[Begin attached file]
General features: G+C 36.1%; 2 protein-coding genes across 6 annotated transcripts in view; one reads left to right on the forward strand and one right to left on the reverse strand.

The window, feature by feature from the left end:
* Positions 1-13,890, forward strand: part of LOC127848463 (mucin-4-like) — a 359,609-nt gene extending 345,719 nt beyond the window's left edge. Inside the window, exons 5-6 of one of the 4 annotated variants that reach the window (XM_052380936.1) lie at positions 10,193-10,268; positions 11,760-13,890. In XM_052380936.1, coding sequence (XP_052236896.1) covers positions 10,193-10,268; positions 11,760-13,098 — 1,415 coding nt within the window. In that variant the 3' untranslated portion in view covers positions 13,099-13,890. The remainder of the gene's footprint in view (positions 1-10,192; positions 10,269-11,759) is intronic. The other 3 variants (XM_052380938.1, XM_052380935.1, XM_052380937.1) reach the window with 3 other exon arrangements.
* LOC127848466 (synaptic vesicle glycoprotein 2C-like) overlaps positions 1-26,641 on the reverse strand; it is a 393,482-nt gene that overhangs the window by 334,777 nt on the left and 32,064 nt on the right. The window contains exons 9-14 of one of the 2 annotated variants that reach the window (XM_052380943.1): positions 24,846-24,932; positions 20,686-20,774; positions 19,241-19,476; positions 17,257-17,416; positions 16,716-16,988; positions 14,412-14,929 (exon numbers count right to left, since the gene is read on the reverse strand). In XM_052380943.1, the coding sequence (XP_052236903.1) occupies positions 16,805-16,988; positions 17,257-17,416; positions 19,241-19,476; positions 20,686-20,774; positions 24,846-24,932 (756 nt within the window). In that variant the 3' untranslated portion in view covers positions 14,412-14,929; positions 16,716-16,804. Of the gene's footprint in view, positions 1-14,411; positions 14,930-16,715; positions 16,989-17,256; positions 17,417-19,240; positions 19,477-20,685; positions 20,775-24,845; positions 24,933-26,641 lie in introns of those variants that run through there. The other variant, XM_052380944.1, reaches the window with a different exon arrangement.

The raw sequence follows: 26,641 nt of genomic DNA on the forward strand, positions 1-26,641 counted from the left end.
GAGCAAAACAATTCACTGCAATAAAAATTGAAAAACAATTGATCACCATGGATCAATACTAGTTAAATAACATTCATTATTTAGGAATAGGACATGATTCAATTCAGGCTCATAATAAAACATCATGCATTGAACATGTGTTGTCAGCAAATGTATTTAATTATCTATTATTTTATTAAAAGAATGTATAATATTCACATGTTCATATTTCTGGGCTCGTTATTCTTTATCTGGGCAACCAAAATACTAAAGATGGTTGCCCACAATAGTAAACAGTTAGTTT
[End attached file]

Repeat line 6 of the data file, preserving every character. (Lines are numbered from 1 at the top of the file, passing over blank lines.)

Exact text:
GAGCAAAACAATTCACTGCAATAAAAATTGAAAAACAATTGATCACCATGGATCAATACTAGTTAAATAACATTCATTATTTAGGAATAGGACATGATTCAATTCAGGCTCATAATAAAACATCATGCATTGAACATGTGTTGTCAGCAAATGTATTTAATTATCTATTATTTTATTAAAAGAATGTATAATATTCACATGTTCATATTTCTGGGCTCGTTATTCTTTATCTGGGCAACCAAAATACTAAAGATGGTTGCCCACAATAGTAAACAGTTAGTTT